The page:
Salt Lake City
In 1847 the Mormon prophet Brigham Young proclaimed this site the “right place” for a new settlement. Today, many residents and visitors still agree. Modern Salt Lake City offers an appealing mix of cultural activities, historic sites, varied architecture, appealing shopping, sophisticated hotels, and elegant restaurants.
About 180,000 people live in the city, making it by far the largest and most important urban center in Utah, while more than one million people reside nearby in the city’s sprawling suburbs.
Salt Lake City enjoys a physical setting of great visual drama. The city lies on the broad valley floor and terraces once occupied by prehistoric Lake Bonneville. Great Salt Lake, the largest remnant of that ancient inland sea, lies just northwest of the city.
The Wasatch Range rises immediately to the east; these rugged mountains, including many peaks exceeding 11,000 feet, are cut by steep canyons whose streams provide the area’s drinking and irrigation water. Just minutes from downtown you can be skiing on some of the world’s best powder in winter, or hiking among wildflowers in summer. On the other side of the valley, to the west, Lewiston Peak (10,626 feet) crowns the Oquirrh Mountains.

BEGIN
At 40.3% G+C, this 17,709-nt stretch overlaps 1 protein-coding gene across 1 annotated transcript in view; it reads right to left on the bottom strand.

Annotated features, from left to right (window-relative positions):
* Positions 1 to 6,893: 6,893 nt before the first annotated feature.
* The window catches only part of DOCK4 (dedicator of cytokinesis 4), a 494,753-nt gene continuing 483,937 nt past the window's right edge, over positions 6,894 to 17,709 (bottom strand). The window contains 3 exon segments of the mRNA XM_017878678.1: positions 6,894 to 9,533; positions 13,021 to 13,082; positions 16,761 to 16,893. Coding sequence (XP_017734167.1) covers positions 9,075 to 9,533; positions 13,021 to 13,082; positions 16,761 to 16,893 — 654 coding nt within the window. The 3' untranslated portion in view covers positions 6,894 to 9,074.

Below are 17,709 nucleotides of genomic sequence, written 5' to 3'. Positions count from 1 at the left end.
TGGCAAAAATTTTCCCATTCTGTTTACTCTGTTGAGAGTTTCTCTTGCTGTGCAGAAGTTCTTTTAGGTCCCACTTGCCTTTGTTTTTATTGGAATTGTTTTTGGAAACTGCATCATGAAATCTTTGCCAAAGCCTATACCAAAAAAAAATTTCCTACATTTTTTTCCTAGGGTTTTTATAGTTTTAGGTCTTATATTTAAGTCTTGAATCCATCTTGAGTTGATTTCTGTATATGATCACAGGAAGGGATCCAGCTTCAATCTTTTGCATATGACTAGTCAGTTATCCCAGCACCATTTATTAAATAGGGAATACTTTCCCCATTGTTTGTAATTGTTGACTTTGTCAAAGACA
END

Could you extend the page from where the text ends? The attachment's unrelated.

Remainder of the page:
Salt Lake City’s strong sense of focus and purposefulness comes from a near unique combination of attributes. It’s a state capital, a major university center, the largest city for hundreds of miles, and the seat of a wealthy and powerful worldwide religion.
By far the most popular tourist site in Salt Lake City is Temple Square, the spiritual center of the Mormon Church. Utah’s political life centers on the imposing capitol, which overlooks the city from a hill just north of downtown. The University of Utah serves a major role in education and research from its 1,500-acre campus in the foothills east of the city.
A high point of any visit to Salt Lake City should be a tour of the city’s historic architecture. The early Mormons’ pride in their City of Zion is clearly seen in the old residential districts, with their beautiful Victorian mansions, and the downtown’s ornate storefronts and civic structures. Few cities in the West retain such a wealth of period architecture.
Once a prosperous, though inward-looking, trade center for local farmers and ranchers—and a virtual theocracy—Salt Lake City has emerged from its isolation in the last 50 years to join the ranks of the leading cities of the American West. A measure of the city’s new prestige is that it hosted the 2002 Winter Olympics.
Post-Olympics, the infrastructure now seems overbuilt, with vacant storefronts and closed restaurants attesting to the boom-and-bust economics of Olympic fever. However, Salt Lake and its surrounding ski and winter recreation centers are a relatively good value for Olympic-level snow sports, and the area’s hotels and restaurants frequently offer exceptional deals on quality lodging and food.
© W.C. McRae and Judy Jewell from Moon Utah, 9th Edition